studyingStudy drugs use higher during finals week

Many students are rounding that final corner of the school year and heading into final exams within the next few weeks.  Interestingly, the stress and pressure of cramming for finals can drive some students to abuse study drugs.  Research shows that the use of study drugs spikes during finals week.  Further, the pressure of cramming for exams and writing term papers has been shown to drive young adults to turn to prescription drugs such as those used to treat attention deficit hyperactivity disorder (ADHD).

However, the use of non-prescribed study drugs medications like Adderall and Ritalin can be dangerous. Many students believe that the medications will help them stay focused and give them energy to study for longer periods of time, but eventually, students become dependent upon study drugs.

Recently, a study was conducted by the U.S. Department of Health and Human Services where 6.4 percent of college students said that they had used study drugs for non-medical purposes. Further, other research has shown that abuse levels are closer to 30 percent. Although not a direct indicator of illegal activity, a study performed at Brigham Young University found that mentions of study drugs spike during “crunch periods” like finals week. (interventionservices.org)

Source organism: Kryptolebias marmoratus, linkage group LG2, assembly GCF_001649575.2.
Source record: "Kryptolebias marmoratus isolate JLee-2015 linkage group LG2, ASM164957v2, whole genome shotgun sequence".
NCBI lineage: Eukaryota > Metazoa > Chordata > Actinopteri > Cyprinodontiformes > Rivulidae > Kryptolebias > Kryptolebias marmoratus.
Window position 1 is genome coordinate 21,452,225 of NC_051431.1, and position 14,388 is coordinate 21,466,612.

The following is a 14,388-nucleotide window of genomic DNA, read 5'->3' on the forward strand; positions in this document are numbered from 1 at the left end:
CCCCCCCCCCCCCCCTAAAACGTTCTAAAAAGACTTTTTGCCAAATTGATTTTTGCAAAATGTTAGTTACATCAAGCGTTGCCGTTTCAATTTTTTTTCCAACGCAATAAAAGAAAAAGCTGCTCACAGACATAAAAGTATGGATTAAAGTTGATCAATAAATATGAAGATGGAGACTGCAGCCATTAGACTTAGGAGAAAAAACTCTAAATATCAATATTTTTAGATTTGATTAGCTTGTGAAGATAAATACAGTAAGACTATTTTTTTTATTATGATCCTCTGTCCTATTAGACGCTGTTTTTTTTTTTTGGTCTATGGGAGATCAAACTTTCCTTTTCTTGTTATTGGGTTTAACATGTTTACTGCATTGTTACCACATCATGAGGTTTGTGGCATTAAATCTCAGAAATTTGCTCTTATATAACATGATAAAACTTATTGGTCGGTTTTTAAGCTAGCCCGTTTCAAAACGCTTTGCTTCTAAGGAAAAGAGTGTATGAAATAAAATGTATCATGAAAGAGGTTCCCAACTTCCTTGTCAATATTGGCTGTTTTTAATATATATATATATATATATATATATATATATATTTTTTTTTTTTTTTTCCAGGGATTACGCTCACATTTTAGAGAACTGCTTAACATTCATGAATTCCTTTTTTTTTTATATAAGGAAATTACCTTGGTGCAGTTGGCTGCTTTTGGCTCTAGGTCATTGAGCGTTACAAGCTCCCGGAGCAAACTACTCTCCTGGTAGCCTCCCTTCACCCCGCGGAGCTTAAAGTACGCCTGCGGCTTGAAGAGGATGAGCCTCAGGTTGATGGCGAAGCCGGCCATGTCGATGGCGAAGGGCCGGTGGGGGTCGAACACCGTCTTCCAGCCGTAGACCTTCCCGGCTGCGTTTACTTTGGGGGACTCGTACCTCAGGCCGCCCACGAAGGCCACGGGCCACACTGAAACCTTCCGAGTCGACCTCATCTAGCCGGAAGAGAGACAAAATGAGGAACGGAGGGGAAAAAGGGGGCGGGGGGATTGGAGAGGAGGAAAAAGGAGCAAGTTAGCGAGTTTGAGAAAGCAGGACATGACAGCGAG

CNN reports that the study drug phenomenon is a scene that is playing out at college campuses across the United States.  They indicate that, “Dr. Raymond Kotwicki, an assistant professor in the Department of Psychiatry at Emory University’s school of medicine in Atlanta, says he worries about students who might take these drugs. ‘They might produce euphoria, they might temporarily make it easier… but in the long run there are significant problems both in terms of thinking, mood problems, maybe even functionality.’”  CNN also cites Kotwicki describing the effects of study drugs and indicates that he says, “(These study) drugs like Adderall can produce jitters, headaches, stomach problems or even eventually lead to psychosis, a mental disorder that includes the loss of contact with reality.”

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